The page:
laptop power cord as power source

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laptop power cord as power source

Postby fireflyva » 13 Oct 2014, 19:52

Hey guys - I'm new at this and don't want to electrocute myself so I thought I'd better ask.

I have an old laptop power cord that is rated at 19.5 v DC @ 3.16 A that I have used to provide power to my breadboard. Since most of the projects require 9 volts, I placed a guitar pot in between the power cord and the breadboard, and using my multimeter I dialed the pot down to get 9 volts at my breadboard. I've read on this forum somewhere that too much power is generally not a problem because the circuit will only "pull" what it needs, and that power won't be "forced through" the circuit causing anything to burn up.

Question: I'm not likely to cause any harm providing power this way, am I? I get tired of buying 9 volt batteries.

Thanks for your help.
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Re: laptop power cord as power source

Postby tabbycat » 13 Oct 2014, 20:21

fireflyva wrote:Hey guys - I'm new at this and don't want to electrocute myself so I thought I'd better ask.

I have an old laptop power cord that is rated at 19.5 v DC @ 3.16 A that I have used to provide power to my breadboard. Since most of the projects require 9 volts, I placed a guitar pot in between the power cord and the breadboard, and using my multimeter I dialed the pot down to get 9 volts at my breadboard. I've read on this forum somewhere that too much power is generally not a problem because the circuit will only "pull" what it needs, and that power won't be "forced through" the circuit causing anything to burn up.

Question: I'm not likely to cause any harm providing power this way, am I? I get tired of buying 9 volt batteries.

Thanks for your help.

i'm not an electronics graduate but i'd say for the sake of £5 don't risk frying yourself or your circuits and buy something like this:
http://www.ebay.co.uk/itm/AC-DC-600mA-Universal-Mains-Plug-Power-Supply-Charger-Adapter-Adaptor-3v-12v-/351180450991?pt=UK_ConsumerElectronics_PowerAdaptors_SM&hash=item51c3fc6caf
you will get all the voltages you'll ever need 3V, 4.5V, 5V, 6V, 7.5V, 9V, 12V (these things are pretty accurate) with the option of reversible polarity (not sure if this one has but mine is similar and does, worth checking), you can also use it with a daisy chain for your effects, and it will work for anything else around the house that ever needs any kind of mains power supply.

don't take risks with your health for a few pounds.

tabbycat.
"be a good animal, true to your instincts" (d.h. lawrence).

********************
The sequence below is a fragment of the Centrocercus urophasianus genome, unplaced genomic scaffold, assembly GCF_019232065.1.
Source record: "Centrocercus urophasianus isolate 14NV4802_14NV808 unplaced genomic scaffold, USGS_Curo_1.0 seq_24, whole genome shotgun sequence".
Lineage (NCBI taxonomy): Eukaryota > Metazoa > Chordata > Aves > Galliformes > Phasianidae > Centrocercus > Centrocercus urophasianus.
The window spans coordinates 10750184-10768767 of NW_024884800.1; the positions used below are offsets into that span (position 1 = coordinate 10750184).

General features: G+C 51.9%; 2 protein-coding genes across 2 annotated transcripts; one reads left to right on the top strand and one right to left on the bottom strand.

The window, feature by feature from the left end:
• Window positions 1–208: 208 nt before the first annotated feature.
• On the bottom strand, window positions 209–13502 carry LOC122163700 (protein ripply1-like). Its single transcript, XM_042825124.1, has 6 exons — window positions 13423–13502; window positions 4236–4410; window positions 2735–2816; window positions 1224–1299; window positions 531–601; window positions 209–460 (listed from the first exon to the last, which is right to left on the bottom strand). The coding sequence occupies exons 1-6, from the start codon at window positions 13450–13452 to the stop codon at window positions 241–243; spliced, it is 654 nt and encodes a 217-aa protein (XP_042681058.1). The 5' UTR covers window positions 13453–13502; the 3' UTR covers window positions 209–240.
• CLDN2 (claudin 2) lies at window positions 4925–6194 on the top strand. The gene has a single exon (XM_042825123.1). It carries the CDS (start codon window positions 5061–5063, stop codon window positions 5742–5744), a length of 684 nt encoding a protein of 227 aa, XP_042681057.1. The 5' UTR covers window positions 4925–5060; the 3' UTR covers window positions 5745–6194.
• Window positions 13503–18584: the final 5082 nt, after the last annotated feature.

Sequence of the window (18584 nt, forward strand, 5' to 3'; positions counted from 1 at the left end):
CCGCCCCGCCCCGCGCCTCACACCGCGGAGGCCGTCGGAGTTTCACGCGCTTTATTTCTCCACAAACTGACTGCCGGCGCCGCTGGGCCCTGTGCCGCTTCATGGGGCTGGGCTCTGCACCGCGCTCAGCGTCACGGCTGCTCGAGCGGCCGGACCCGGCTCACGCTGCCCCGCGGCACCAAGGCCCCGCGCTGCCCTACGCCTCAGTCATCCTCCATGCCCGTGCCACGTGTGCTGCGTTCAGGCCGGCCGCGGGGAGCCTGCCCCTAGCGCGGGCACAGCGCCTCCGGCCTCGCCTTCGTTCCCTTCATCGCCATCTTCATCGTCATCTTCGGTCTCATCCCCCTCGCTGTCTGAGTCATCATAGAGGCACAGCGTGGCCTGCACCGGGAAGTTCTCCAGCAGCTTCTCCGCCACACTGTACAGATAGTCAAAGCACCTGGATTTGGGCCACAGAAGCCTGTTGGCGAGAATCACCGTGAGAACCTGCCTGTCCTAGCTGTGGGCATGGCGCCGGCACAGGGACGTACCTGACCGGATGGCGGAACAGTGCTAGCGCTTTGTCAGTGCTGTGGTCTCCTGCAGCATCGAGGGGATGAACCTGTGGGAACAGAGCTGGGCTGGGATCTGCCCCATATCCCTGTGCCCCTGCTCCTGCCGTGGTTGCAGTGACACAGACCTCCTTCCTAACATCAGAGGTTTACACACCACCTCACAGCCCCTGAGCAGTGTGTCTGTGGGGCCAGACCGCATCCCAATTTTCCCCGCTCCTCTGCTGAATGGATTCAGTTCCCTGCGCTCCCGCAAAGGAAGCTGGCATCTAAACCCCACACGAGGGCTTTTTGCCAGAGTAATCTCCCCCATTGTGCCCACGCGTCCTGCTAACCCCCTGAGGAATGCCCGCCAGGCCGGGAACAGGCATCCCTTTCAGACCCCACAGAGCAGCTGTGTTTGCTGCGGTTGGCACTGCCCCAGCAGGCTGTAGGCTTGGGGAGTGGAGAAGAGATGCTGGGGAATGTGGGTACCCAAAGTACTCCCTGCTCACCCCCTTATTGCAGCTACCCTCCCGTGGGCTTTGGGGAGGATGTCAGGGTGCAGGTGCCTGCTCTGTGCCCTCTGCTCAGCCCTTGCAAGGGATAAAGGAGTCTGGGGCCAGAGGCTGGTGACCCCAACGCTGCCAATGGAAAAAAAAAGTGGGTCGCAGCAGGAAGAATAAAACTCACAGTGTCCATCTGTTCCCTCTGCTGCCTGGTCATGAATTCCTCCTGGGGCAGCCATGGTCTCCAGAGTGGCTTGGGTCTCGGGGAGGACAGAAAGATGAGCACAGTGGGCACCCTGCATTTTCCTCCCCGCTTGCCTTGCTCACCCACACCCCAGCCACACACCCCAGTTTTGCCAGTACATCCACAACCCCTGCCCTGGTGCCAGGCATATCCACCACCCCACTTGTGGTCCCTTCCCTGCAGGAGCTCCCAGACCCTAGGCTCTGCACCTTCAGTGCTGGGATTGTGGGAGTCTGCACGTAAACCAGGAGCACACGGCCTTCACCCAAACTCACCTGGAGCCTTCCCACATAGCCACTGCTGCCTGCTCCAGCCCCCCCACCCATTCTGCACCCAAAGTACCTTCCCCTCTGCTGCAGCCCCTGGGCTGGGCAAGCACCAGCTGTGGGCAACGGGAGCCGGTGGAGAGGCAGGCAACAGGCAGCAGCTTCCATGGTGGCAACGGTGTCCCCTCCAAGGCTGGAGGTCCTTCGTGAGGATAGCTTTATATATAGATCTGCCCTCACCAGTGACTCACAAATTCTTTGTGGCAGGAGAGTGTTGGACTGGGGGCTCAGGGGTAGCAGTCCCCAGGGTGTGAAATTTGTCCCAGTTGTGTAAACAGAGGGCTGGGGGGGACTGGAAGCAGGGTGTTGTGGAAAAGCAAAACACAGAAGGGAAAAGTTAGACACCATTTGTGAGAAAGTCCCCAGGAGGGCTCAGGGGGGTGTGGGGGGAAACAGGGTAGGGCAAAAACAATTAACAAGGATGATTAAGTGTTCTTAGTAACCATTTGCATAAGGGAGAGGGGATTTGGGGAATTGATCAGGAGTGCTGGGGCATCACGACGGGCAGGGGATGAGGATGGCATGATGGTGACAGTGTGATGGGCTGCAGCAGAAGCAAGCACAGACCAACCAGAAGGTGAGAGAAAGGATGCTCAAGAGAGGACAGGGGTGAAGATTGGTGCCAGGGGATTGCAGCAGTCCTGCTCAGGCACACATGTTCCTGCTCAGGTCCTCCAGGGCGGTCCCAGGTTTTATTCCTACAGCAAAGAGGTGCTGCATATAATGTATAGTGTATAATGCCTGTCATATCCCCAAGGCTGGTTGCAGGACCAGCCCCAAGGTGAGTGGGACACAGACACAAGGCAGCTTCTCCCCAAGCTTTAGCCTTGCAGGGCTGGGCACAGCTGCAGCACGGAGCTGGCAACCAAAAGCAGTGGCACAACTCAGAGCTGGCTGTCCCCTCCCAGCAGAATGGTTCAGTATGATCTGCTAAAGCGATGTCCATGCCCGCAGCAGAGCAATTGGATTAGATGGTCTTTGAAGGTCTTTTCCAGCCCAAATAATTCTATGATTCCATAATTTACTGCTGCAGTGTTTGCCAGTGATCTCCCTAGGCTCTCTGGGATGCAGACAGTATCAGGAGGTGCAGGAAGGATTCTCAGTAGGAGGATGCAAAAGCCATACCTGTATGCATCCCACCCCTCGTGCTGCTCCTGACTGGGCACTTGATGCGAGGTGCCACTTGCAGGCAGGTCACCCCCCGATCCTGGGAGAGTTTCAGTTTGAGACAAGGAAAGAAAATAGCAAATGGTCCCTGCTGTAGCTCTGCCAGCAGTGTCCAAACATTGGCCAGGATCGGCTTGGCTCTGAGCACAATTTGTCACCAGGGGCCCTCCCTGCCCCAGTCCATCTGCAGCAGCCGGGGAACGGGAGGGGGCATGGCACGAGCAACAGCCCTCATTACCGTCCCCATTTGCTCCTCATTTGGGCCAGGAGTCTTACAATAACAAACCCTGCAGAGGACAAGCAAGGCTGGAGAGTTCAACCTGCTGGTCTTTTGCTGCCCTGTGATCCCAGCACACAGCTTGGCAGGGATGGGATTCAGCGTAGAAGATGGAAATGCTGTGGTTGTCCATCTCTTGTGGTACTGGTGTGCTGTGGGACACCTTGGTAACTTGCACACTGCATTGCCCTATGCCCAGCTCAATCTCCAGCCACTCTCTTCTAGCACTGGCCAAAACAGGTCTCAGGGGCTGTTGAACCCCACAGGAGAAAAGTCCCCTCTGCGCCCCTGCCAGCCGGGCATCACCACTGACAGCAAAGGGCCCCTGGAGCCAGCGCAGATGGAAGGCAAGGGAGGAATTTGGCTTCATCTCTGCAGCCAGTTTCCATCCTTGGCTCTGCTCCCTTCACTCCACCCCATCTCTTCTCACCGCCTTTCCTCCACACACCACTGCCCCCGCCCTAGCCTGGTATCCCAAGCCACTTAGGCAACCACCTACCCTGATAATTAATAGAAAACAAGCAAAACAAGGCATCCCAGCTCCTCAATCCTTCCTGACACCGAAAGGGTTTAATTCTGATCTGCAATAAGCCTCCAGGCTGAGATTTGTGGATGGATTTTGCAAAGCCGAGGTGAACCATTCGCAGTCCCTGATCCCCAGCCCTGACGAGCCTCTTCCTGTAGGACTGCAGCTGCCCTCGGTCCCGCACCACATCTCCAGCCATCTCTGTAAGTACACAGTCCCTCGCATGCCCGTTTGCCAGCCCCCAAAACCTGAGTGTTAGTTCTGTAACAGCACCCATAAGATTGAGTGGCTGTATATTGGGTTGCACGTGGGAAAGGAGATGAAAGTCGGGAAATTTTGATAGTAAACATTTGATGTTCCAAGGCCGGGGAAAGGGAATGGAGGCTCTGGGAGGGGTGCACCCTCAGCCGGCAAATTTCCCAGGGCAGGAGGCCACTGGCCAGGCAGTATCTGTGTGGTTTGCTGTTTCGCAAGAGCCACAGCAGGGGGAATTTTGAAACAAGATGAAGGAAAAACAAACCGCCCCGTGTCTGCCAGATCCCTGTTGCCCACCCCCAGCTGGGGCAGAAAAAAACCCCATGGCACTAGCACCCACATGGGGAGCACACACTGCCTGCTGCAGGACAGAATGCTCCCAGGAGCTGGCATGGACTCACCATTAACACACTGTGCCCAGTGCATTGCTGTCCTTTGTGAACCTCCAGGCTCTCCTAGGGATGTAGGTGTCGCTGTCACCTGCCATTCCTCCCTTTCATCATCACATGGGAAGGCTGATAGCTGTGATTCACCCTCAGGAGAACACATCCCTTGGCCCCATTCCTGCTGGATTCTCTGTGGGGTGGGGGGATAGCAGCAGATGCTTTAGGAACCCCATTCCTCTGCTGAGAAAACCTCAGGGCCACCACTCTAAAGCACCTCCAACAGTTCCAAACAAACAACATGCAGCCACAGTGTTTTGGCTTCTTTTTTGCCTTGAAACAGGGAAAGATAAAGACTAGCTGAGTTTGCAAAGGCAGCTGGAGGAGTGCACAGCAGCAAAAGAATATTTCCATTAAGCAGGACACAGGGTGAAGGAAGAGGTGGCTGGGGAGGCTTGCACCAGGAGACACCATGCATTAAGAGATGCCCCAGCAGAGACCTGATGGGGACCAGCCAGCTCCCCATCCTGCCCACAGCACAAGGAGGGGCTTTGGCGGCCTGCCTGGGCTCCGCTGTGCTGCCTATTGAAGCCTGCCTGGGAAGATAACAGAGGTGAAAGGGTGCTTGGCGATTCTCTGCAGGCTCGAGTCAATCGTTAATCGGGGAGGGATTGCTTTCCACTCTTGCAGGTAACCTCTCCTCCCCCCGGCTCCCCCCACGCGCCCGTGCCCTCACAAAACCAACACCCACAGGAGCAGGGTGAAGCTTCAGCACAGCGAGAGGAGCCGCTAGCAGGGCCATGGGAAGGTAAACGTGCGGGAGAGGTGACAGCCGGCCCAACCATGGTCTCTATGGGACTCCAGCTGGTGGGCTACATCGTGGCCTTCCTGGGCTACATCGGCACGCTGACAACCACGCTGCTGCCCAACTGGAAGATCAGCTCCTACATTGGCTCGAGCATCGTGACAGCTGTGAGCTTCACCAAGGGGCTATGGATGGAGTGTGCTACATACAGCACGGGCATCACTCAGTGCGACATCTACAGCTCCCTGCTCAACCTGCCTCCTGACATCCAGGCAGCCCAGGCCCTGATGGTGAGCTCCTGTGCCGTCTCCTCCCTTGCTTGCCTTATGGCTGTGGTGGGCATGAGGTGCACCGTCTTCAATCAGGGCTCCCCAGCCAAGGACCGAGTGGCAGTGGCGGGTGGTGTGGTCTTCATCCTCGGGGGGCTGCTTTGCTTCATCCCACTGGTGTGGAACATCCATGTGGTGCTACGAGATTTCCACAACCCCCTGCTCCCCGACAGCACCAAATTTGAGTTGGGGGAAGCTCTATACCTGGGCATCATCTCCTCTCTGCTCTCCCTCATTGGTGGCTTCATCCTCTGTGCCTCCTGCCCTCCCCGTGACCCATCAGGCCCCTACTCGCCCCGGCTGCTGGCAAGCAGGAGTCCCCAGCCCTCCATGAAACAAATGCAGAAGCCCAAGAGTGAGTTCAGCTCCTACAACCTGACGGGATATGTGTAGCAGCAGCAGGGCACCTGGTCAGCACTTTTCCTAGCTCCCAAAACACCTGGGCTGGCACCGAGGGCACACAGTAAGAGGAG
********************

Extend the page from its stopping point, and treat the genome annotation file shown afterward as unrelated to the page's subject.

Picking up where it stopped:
"there is no excellent beauty that hath not some strangeness in the proportion" (francis bacon).
"ni dieu ni maître" (anarchist slogan).

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Re: laptop power cord as power source

Postby Nocentelli » 13 Oct 2014, 20:44

The main risk with using a "voltage sag" pot and a higher supply voltage is that you'll fry the pot if you dial too close to the end of the pot's travel (providing you're not opening the chassis of the adaptor - that is asking for death). 18-19v may only be double the voltage, but 9v is too low to be conducted by dry skin, 19v and you may feel a tingle.

Plenty of people use a standard 18v power supply and have options for 12v or 9v: You could use a series resistor of 1k (a higher power rating of 1/2W or more) leading to the pot would prevent a large voltage being presented with a very low resistance at the end of the pot's travel towards zero ohms which would allow a large current to flow if the circuit draws a lot of current and causes a lot of power to be transferred to heat in the pot's carbon track - You do the maths (V=IR, P=IV, I think). A 9v regutator and large cap would make it less likely to fry components by mistake)

A decent 9v adaptor is maybe a better idea, but beware super cheap unregulated 9v jobs as they may deliver significantly more voltage than the switch says, and are also more likely to inject noise into the breadboard than a decent regulated switching adfaptor designed for pedals, e.g. Onespot and the clones on the market.

There are two really good reasons to use a 9v PP3 battery DC supply instead of a mains AC->DC power supply (especially a cheap one) - If you have a short on the breadboard, a battery will get hot quick and eventually fully drain if you don't realise in time: A mains adaptor may well be killed by such a mistake. The second is that batteries cannot inject noise from the mains supply into your circuit.

I have two very basic breadboard/breakout looper arrangements to play with - one has a battery and one has a onespot style 9v adaptor: The onespot and similar designs have some sort of cut-out protection - If there is a short or near short between +9v and ground, the power shuts off momentarily and tries again a few seconds later: If the short is still present, it shuts off again, and it cycles around doing this until the fault is resolved or the plug disconnected. I've had a couple of circuits that have worked for a few seconds, then shut off until I disconnected and re-connect something, then they would fire up again and shut off.
mmolteratx wrote:absolutely zero commercial use allowed. If I find anyone selling these, I'll fly to your house and kick you in the nads. And you may or may not find yourself in trouble.

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